Bird by Bird

I’ve been reading Anne Lamott’s Bird by Bird. I borrowed a copy from the library, on a whim, several weeks ago. I’d heard about it before – I’d heard really good things about it. I’ve seen one of her TED Talks, and she seems like a really genuine, down-to-earth person. She seems like someone I could learn a lot from.

(Arguably, you could learn a lot from just about anyone. It just depends on whether you actually want to learn those things or not.)

I probably hadn’t even finished the introduction before I started considering getting a copy of my own. I almost made it halfway before I decided to buy my own copy, and returned the one I was reading to the library.  Continue reading


Birds Art Life Death

Last year I went to the Brisbane Writers Festival, and attended a panel discussion in which I practically fell in love with a book I’d never heard of before, let alone read: Birds Art Life Death by Kyo Maclear. All it took was for Maclear to talk about the book a bit, and I knew this was something I had to read. And it wasn’t that she was just really good at pitching it – she was just explaining what the book was about, and it seemed to be everything I wanted to read.  Continue reading

and so it ends

This was just going to be a short post to say that I have, on this day, finished reading Anna Karenina (by Leo Tolstoy, not that I really need to state that), but, as it turns out, I’m not very good at writing short posts (surprise, surprise). Still, I’ll try to keep this kind of short, or at least not terribly long. (It’s less than 700 words – does that count?)

No spoilers here – just some general comments, and quotes from other sources.

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Thursday Doors – Archive Books (a bibliophile’s haven)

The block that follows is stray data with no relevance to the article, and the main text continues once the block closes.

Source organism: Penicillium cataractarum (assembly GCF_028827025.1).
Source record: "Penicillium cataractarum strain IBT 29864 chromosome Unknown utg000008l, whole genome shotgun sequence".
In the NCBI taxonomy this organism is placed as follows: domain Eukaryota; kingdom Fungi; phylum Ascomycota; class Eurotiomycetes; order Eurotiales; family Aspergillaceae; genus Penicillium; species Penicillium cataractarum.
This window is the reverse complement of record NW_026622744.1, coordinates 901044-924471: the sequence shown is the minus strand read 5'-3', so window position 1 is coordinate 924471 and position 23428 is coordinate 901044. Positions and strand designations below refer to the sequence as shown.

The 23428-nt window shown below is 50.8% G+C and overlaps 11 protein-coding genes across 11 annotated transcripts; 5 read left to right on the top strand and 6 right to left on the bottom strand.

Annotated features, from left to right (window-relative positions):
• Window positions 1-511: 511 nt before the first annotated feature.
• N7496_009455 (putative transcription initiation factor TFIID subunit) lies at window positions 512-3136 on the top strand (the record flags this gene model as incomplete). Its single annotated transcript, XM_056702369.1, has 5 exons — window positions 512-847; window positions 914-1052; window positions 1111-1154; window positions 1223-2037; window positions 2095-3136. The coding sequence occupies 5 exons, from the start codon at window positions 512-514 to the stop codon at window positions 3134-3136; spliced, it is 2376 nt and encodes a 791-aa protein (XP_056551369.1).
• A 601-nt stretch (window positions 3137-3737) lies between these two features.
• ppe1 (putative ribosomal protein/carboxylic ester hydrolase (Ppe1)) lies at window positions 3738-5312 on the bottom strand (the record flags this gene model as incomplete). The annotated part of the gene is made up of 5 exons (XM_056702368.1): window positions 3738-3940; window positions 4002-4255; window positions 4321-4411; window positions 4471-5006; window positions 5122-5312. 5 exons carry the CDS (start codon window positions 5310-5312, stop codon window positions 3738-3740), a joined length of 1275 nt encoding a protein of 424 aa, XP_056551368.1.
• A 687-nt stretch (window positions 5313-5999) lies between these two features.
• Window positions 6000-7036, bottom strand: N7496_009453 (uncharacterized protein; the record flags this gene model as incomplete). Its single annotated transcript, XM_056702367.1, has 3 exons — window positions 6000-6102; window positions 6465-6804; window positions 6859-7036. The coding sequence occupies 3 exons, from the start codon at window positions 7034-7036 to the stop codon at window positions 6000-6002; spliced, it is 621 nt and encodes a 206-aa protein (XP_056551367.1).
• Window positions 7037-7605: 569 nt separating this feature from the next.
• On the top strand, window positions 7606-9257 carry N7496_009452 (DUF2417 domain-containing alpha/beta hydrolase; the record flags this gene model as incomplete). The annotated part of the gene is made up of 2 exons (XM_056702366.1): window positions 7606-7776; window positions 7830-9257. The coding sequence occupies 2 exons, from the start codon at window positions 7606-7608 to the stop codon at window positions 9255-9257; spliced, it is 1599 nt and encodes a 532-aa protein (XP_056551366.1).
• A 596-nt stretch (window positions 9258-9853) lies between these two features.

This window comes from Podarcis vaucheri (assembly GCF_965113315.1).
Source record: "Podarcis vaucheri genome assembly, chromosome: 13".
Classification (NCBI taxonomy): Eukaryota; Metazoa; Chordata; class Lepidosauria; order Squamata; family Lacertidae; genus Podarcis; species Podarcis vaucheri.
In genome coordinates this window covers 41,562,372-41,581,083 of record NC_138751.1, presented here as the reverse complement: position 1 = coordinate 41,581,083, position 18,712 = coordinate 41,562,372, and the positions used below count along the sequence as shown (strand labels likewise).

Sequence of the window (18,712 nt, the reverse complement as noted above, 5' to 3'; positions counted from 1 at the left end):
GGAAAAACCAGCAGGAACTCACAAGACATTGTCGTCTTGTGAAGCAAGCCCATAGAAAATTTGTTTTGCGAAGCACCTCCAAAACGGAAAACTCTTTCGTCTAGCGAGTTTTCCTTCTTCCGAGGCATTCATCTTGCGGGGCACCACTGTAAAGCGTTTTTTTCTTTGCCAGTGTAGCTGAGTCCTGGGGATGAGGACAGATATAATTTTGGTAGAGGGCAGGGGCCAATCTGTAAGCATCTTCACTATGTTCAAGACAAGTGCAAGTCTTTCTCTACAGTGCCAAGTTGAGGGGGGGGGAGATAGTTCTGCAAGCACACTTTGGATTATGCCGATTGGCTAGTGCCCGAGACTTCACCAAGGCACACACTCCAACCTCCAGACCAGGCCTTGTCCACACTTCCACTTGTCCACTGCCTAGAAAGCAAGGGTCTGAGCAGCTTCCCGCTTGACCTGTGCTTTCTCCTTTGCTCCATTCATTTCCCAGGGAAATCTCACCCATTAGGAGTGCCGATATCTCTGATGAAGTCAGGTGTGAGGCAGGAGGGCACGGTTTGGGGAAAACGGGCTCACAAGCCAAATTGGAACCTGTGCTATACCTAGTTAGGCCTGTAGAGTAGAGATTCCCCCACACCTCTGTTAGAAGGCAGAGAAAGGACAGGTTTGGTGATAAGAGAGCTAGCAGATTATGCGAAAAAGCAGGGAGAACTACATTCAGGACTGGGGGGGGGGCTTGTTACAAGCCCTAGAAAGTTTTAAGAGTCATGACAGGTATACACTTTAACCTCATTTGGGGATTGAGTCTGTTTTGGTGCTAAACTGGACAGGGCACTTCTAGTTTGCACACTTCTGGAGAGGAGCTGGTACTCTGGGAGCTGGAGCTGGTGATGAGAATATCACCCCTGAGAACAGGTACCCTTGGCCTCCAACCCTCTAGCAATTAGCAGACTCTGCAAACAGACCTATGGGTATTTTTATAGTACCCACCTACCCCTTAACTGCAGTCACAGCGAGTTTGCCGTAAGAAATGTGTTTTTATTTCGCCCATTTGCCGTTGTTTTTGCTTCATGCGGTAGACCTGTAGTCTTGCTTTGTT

I was out in the city last week to do some Christmas shopping. And by “Christmas shopping” I mean that I had to buy one gift for my workplace Secret Santa. Shouldn’t be hard, right? Well, no, not usually, except that it was really busy and crowded everywhere. Plus I don’t overly like shopping to begin with.

After browsing through a few shops, feeling my patience diminishing, I retreated into a book store. Books make good presents, right? That was my pretence for going in there, but, really, it just felt more tranquil in the book store than out there, even if there were a lot more people than usual in the book store as well.

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I’m nearing the end of Anna Karenina – I’ve got less than 100 pages to go – and it saddens me so much to know that I must come to the end of this novel that has not only kept me company but comforted me and taught me various things over the last few months. I know I can always just re-read it, and I probably will one day, but there are so many other books I want to read that I’m sure it will be a very, very long time before I do.

The other day when I was reading (probably on the bus on the way to work), I paused for a moment, and looked at the book in my hands – I had the book open, but I was looking at the actual book, not the words on its pages. It brought a sad smile to my face to see how few pages remained in my right hand, while my left hand held all the chapters I’d already read. It was a bittersweet feeling.

I think I mentioned somewhere in a previous post that I wanted to write separate posts for each of the main characters (or, I suppose, for the ones I consider to be main characters) but I wasn’t sure if I would follow through with that idea. I’m still not sure if I will, but, at the very least, I wanted to write one for Levin – Konstantin Dmitrich Levin. [If you choose to read on, please note that there will be spoilers in this post.]  Continue reading

BWF: star struck

The Brisbane Writers Festival was held at the State Library, with panel discussions conducted in several auditoriums throughout the complex. As such, there were many concurrent talks at any one time, and it might’ve been hard deciding which one to go to at each time slot, but this particular one was an easy choice for me.

The second of three talks (yes, I’m doing this out of order) that I attended at the BWF was titled “Ordinary People, Extraordinary Lives” and, like the title suggests, was about finding extraordinary things within the ordinary and everyday. This was a panel discussion, chaired by Steven Lang, with guests David Cohen, Robert Drewe and Kyo Maclear. I was drawn to this event because it’s something that eternally fascinates me, and it’s part of the reason why I read blogs, and why I enjoy talking to customers at work, and why I usually try to be the one asking questions in a conversation, etc, etc. Continue reading